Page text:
The good news is there is a CMS that can handle this list and more. Full HTML control is a must, 100% flexibilty with the URL structure, multi site management, keyword assignment , robots.txt editor, 301 redirecter, search advice for editors to help them obtain on page goals set by the SEO, Eric Ward approved link flexibility, Bruce Clay ToolSet Integration, plus Integration with 50 more best of breed solutions and the list is growing…

    Of course for full transparency I need to state that I am the President and CEO of Pixelsilk so, I have a little bias towards the work we are doing. ;-)

    Stephen, would you like to see this in action?

  • Stephan Spencer

    @TriExpert, absolutely correct, I was referring to a ‘note to self’ function. Actually more importantly, I see it as a ‘note to colleagues’ function – specifically to those who might update that page in the future. i.e. “Don’t derail my intended keyword focus or heads will roll!”

    @Aaron, great addition! I’ll have to make a note to add that to the list.

  • RobRose

    First off. Thank you. What an excellent post. Thanks for such a great and succinct list of excellent suggestions.

    Full disclosure, I work for a Web Content Management provider. And, it bears mentioning (as is evident in the comments) that there are *many* CMS systems that can meet this list. And, there are real differences between WCMS and Blogging Tools – which all too frequently are lumped together (but that’s a different post).

    But just one thing I’d love to point out – especially from an SEO standpoint – is that it’s good to keep in mind the differences between Best Practices, CMS “Features” and Design/Format Functions. You have examples of each in your post – and each have their place in a well formulated SEO Strategy.

    For example, your suggestion under “Desirable” functions to have “Keyword-rich intro copy on category-level pages..” This is an excellent suggestion – but it’s something that even the most capable CMS in the world can’t solve. CMS’s are great – but they don’t yet write wonderful, compelling copy (I hope for my sake they never do). Anyway, that’s a best practice. Further, your suggestion of Tag Clouds are again an excellent suggestion – but there are innumerable applications of tag clouds (trust me we’ve had to integrate to many of them) from little Flash Apps, to Static Tags, to Ajax versions etc.. etc… Tag Clouds are a display function.

    As you appropriately point out in the beginning, it’s too unwieldy to code every page by hand. But if you could, that would be the optimium – as you’d have full control over every single page. That’s what a good CMS does. Put simply a CMS focused on SEO:

    * Gives you full control over every aspect of hierarchical structure, meta data, page level content and URL Construction – without adding anything proprietary to the page as it’s published.
    * Can publish to any online format (E.g. HTML, RSS, ATOM, XML) and to any schema applied to it (e.g. Google XML Sitemap vs. Bob’s Content Syndicate Feed).

    In short, from an SEO perspective, best practices inform the display and format, and the CMS should simply enforce the display and format without getting in the way. We all know too well how frequently the sands of SEO change. A good CMS should simply get out of the way of that process, and enforce the new best practices as they are discovered.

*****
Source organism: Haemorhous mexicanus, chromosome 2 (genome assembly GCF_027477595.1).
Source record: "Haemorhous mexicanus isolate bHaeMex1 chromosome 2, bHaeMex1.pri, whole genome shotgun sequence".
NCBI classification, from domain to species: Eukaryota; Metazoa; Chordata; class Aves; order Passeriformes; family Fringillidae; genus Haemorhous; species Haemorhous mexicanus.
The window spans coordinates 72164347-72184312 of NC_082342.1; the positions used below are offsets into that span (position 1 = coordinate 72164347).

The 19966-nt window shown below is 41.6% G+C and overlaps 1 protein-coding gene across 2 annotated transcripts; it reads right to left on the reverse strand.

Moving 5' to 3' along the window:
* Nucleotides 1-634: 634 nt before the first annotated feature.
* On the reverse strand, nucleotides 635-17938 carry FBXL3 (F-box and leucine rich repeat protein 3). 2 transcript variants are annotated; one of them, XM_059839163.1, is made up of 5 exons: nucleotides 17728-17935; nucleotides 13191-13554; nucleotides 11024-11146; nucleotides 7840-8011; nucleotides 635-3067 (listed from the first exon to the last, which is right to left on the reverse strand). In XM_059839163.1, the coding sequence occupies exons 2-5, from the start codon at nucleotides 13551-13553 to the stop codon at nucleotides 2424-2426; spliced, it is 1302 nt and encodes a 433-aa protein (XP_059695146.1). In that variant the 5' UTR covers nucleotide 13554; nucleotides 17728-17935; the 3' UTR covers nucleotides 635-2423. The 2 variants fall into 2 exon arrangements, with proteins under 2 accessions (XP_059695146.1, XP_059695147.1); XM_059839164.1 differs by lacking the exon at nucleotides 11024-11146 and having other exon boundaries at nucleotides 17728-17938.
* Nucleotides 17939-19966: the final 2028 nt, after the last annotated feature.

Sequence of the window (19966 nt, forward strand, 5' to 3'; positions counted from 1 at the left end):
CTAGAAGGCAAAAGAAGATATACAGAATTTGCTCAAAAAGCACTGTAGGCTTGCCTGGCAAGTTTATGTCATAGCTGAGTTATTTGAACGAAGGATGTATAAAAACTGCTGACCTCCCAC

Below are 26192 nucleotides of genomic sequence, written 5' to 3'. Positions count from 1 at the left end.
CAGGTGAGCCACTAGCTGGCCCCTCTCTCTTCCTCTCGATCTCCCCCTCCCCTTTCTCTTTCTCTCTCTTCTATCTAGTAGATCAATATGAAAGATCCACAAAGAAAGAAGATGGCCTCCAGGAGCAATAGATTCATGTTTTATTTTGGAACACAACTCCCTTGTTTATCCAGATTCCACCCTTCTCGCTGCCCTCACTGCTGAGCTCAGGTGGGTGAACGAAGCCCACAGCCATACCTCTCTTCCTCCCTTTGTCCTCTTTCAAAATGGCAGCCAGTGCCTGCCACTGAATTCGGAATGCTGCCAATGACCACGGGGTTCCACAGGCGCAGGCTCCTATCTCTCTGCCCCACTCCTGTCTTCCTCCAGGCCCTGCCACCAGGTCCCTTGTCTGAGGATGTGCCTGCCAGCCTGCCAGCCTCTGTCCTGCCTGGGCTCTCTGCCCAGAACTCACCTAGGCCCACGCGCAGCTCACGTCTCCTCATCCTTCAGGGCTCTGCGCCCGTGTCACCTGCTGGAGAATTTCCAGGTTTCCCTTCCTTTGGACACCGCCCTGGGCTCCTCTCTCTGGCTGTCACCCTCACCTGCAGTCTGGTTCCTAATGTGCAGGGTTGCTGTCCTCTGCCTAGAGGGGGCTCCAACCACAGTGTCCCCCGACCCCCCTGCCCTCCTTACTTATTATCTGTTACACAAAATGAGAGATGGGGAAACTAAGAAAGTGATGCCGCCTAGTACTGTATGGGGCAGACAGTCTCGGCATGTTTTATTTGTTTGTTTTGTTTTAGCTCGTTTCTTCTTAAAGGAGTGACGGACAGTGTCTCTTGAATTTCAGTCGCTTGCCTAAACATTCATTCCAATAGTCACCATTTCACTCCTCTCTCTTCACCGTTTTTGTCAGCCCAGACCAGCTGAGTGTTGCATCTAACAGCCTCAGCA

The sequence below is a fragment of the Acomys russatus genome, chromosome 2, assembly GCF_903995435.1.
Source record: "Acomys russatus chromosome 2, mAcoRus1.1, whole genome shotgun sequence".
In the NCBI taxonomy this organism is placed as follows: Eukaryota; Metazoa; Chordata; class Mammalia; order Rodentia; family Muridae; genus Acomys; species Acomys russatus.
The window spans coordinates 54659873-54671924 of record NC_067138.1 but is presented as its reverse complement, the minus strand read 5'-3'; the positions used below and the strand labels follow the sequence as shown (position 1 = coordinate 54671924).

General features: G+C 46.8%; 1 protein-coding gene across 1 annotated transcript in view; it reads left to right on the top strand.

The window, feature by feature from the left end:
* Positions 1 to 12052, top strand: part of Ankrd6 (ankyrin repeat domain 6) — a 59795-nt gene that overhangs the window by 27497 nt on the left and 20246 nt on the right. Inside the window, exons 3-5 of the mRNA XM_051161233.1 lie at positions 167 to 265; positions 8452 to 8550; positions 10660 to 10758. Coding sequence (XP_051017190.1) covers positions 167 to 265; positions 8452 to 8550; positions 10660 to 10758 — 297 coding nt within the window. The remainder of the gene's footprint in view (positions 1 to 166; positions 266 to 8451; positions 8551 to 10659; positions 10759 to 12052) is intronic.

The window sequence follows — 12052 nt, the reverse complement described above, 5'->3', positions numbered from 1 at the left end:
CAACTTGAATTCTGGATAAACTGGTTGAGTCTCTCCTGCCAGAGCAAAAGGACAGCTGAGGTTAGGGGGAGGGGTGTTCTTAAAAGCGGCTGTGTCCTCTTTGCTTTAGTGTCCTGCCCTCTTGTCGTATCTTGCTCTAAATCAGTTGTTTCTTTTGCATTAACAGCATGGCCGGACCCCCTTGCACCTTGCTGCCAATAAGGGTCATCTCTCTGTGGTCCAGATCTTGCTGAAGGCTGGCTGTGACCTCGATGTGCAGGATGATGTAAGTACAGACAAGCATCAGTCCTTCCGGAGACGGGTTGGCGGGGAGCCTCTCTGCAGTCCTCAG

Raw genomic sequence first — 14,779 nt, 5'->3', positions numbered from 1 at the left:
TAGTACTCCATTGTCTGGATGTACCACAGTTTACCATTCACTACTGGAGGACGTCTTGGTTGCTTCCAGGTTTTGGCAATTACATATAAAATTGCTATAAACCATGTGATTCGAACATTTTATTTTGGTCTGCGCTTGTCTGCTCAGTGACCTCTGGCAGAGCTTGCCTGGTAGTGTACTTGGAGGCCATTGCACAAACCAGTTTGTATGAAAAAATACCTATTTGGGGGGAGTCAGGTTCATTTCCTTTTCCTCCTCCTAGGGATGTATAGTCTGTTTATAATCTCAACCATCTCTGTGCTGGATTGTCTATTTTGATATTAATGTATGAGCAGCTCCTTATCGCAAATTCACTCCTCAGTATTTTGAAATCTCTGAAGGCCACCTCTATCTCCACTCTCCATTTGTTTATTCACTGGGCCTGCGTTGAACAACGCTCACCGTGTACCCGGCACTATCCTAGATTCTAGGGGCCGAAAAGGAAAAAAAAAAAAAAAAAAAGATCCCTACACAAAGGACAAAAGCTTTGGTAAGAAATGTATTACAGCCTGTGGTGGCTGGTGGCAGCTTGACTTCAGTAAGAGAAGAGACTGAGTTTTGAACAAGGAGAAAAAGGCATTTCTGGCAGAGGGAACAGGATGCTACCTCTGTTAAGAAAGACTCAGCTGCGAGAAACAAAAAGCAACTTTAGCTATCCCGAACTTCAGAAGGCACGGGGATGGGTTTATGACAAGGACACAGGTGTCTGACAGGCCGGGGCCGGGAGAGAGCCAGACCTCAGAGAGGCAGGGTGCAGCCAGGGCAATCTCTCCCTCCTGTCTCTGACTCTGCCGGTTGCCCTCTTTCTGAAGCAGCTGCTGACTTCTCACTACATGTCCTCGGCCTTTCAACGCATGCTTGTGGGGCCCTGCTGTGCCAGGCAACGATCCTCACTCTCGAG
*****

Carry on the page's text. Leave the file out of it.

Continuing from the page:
Thanks again for great info.

    Rob Rose
    VP Marketing & Strategy

  • geoff


    This is a great article and it has good timing for me. I have been thinking about a lot of this as I have a small site that is hand coded, but I want to grow my site and have been thinking about starting to use a CMS.

    I am leaning towards wordpress, do you have any suggestions for plug ins or would you recommend any other (low cost) CMS systems? How do you feel about the thesis theme?

  • Harry

    I definitely agree with your SEO “needs.” However, I can say that Drupal at least can do most of these things either out of the box or with the help of community-contributed modules. Check out this article on Drupal & SEO –

  • RonnieB

    You say that wordpress can “cheerfully” do 3/4 of what Stephan writes of, can you tell us what plug-ins you suggest to get to that level and what is not covered by those plugins with WordPress?

  • timkilroy

    Completely terrific article Stephan. In my SEO work, we are consistently finding platform and cms providers that are using an outdated code base and are stuck without the very fundamentals of SEO. I hope that they read this article. CMS is the way that organizations both large and small make their web site manageable and they shouldn’t pay a penalty because software designers ingnored SEO.

  • shan4426

    the article is useful for me,thank you!

  • Eric Ward

    Incredibly useful stuff here Stephan. I’ll include this in my consults and thank you for your generosity.

  • Domino

    Dear Stephan,

    Do you have any recommendations for the best CMS software out there on today’s market that covers most of your guidelines and SEO needs to be effective? As myself and my webmaster are right now looking for the best possible CMS software to update my website so I can update myself. But something that won’t be too much work on his end to make it SEO Friendly.

    Any feedback would be greatly appreciate that I can pass to my webmaster, as I don’t know too much about website and CMS programs.

    Thank you kindly!


  • http://gThankYou gThankYou


    Many thanks for an excellent post. I’d be grateful for your take on some of the questions posted above, e.g. optimal available CMSs and recommended plug-ins (in addition to yours).

    gThankYou! Rick Kiley